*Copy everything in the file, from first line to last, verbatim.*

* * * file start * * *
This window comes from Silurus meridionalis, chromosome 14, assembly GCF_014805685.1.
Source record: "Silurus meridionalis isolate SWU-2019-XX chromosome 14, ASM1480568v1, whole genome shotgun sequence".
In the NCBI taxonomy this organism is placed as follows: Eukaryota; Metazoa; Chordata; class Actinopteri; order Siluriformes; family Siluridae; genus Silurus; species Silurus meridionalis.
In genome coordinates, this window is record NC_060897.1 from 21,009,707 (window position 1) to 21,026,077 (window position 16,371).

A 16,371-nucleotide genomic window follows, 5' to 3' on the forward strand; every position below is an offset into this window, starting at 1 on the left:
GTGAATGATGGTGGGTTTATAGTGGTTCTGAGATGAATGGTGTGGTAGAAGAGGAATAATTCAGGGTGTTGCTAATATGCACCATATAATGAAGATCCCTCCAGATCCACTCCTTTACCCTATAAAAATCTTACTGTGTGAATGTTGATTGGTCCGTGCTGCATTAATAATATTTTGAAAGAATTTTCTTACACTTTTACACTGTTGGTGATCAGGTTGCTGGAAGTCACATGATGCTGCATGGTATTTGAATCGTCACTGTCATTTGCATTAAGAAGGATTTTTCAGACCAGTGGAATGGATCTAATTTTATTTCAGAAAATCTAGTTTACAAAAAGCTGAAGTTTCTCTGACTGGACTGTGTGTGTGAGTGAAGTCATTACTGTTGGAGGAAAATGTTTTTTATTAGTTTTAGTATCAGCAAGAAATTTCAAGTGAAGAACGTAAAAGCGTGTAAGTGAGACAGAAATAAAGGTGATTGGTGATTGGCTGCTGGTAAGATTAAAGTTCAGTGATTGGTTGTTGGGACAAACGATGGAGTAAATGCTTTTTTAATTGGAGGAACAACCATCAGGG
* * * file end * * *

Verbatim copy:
This window comes from Silurus meridionalis, chromosome 14, assembly GCF_014805685.1.
Source record: "Silurus meridionalis isolate SWU-2019-XX chromosome 14, ASM1480568v1, whole genome shotgun sequence".
In the NCBI taxonomy this organism is placed as follows: Eukaryota; Metazoa; Chordata; class Actinopteri; order Siluriformes; family Siluridae; genus Silurus; species Silurus meridionalis.
In genome coordinates, this window is record NC_060897.1 from 21,009,707 (window position 1) to 21,026,077 (window position 16,371).

A 16,371-nucleotide genomic window follows, 5' to 3' on the forward strand; every position below is an offset into this window, starting at 1 on the left:
GTGAATGATGGTGGGTTTATAGTGGTTCTGAGATGAATGGTGTGGTAGAAGAGGAATAATTCAGGGTGTTGCTAATATGCACCATATAATGAAGATCCCTCCAGATCCACTCCTTTACCCTATAAAAATCTTACTGTGTGAATGTTGATTGGTCCGTGCTGCATTAATAATATTTTGAAAGAATTTTCTTACACTTTTACACTGTTGGTGATCAGGTTGCTGGAAGTCACATGATGCTGCATGGTATTTGAATCGTCACTGTCATTTGCATTAAGAAGGATTTTTCAGACCAGTGGAATGGATCTAATTTTATTTCAGAAAATCTAGTTTACAAAAAGCTGAAGTTTCTCTGACTGGACTGTGTGTGTGAGTGAAGTCATTACTGTTGGAGGAAAATGTTTTTTATTAGTTTTAGTATCAGCAAGAAATTTCAAGTGAAGAACGTAAAAGCGTGTAAGTGAGACAGAAATAAAGGTGATTGGTGATTGGCTGCTGGTAAGATTAAAGTTCAGTGATTGGTTGTTGGGACAAACGATGGAGTAAATGCTTTTTTAATTGGAGGAACAACCATCAGGG